James’s review published on Letterboxd:
This is the kind of technically ambitious art-film that is potentially a huge risk for the filmmaker—luckily Chantal Akerman's avant-garde sensibilities fulfill this ambition entirely.
A rundown, nondescript hotel in Manhattan is somehow shown to be a place of profound mystery and peace, but also one of loneliness and alienation. The long, entirely silent takes of empty corridors and rooms with only occasional human subjects draws our attention to the abstract geometry and shapes of this interior space—we start to notice patterns, hypnotic rhythms of light or movement, even fluctuations in the film texture itself. Each shot looks like it belongs in a modern art gallery, where some are incredibly striking in their design, colour and choice of framing. Later Akerman introduces movement to the fray, namely some unsettling corridor tracking shots that eerily anticipate Kubrick's in The Shining.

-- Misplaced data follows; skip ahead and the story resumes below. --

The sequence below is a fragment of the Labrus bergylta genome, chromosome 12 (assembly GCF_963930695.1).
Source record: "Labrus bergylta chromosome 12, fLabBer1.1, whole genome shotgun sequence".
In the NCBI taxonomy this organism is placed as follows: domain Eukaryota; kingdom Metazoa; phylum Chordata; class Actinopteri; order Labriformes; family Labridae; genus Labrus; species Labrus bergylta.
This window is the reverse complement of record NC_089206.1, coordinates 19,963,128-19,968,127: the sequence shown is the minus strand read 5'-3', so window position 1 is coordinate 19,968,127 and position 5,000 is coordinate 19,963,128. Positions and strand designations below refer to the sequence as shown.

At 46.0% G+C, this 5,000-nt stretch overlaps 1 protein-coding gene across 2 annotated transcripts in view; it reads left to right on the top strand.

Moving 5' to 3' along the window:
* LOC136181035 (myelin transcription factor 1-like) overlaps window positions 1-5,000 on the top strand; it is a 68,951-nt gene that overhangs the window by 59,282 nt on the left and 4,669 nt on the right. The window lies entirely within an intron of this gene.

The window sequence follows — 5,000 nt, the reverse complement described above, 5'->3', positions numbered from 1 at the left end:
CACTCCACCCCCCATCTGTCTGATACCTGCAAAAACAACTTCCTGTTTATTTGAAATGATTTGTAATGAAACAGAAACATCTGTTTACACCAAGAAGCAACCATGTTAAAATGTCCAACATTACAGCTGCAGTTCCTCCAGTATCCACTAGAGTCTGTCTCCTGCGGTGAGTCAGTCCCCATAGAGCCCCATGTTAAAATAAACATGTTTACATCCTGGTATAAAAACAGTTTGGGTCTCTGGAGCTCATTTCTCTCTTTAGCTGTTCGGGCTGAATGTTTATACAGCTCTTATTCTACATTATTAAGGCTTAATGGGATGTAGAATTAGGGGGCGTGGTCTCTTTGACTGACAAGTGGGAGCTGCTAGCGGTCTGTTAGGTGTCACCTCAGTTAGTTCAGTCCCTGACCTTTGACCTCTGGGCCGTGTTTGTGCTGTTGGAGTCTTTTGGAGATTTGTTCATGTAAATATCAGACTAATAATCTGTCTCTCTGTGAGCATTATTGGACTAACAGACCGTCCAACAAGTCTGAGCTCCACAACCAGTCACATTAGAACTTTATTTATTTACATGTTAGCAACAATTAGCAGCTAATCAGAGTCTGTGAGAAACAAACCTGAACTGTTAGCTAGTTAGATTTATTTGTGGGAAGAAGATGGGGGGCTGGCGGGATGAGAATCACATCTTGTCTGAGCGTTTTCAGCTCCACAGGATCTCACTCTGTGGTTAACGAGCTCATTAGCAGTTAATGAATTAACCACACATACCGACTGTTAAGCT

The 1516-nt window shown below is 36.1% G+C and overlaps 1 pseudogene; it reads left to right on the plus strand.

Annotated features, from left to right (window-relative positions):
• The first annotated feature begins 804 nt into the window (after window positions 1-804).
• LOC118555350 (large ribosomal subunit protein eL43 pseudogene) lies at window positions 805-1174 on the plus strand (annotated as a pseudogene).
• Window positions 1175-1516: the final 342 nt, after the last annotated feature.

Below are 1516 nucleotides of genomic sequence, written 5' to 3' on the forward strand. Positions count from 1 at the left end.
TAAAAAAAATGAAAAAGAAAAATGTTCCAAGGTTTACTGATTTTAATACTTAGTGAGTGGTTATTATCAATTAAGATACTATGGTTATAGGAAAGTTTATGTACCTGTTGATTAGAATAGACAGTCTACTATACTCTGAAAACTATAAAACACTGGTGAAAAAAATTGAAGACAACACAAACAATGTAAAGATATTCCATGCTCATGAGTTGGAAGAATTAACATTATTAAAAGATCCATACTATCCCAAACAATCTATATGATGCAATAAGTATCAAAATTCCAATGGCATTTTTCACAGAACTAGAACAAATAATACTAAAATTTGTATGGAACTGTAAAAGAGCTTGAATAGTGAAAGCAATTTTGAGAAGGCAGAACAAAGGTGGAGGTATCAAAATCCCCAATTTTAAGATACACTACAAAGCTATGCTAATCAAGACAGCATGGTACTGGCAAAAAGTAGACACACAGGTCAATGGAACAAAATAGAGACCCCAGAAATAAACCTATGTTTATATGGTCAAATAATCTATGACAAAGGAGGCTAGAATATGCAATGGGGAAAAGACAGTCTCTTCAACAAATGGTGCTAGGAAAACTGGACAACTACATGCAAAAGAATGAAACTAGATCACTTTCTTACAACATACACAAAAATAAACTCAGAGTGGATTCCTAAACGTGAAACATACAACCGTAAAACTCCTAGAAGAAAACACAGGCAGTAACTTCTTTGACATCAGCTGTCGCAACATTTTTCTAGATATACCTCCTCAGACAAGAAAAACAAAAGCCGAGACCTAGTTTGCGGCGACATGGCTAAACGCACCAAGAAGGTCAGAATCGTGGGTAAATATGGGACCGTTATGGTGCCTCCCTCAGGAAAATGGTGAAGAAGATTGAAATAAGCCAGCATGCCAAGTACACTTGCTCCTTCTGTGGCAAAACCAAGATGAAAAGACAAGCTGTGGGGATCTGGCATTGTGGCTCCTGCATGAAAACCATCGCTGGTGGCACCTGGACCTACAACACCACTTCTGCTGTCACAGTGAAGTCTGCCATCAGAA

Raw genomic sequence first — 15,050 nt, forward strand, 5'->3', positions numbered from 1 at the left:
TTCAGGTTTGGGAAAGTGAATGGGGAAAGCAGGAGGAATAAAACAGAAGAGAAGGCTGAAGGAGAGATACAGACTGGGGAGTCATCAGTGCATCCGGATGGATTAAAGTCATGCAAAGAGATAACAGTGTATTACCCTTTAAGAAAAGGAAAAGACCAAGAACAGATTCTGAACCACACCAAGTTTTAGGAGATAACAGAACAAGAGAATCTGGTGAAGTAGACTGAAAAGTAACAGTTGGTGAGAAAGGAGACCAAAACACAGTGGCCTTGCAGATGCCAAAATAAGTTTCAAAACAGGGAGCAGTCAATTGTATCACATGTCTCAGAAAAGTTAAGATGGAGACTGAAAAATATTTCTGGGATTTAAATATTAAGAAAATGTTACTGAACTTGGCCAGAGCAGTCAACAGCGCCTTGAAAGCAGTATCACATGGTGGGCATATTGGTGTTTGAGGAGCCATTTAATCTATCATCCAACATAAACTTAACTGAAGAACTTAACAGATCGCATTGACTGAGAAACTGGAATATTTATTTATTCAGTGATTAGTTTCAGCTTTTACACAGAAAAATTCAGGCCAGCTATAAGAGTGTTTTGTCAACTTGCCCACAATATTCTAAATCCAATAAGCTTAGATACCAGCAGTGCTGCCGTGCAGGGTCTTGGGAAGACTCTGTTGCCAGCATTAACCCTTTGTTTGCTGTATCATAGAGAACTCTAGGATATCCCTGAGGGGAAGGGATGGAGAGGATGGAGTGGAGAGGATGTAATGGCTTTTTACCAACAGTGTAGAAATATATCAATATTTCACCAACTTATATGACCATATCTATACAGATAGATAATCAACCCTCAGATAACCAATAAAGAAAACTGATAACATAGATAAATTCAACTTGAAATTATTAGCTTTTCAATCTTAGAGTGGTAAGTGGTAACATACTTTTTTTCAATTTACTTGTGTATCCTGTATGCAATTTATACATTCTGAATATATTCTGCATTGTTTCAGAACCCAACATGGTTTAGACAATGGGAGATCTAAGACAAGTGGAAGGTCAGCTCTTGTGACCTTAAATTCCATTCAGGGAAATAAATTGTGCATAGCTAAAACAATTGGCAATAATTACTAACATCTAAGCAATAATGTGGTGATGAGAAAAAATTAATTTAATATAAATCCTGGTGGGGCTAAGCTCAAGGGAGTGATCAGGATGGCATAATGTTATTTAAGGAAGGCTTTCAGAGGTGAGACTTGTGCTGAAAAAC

There's something strangely appealing and relaxing about Hotel Monterey, it captures a particular time and place through its voyeuristic images but also creates a real feeling of immersion and a space for reflection, a world to to be totally alone in for one full hour.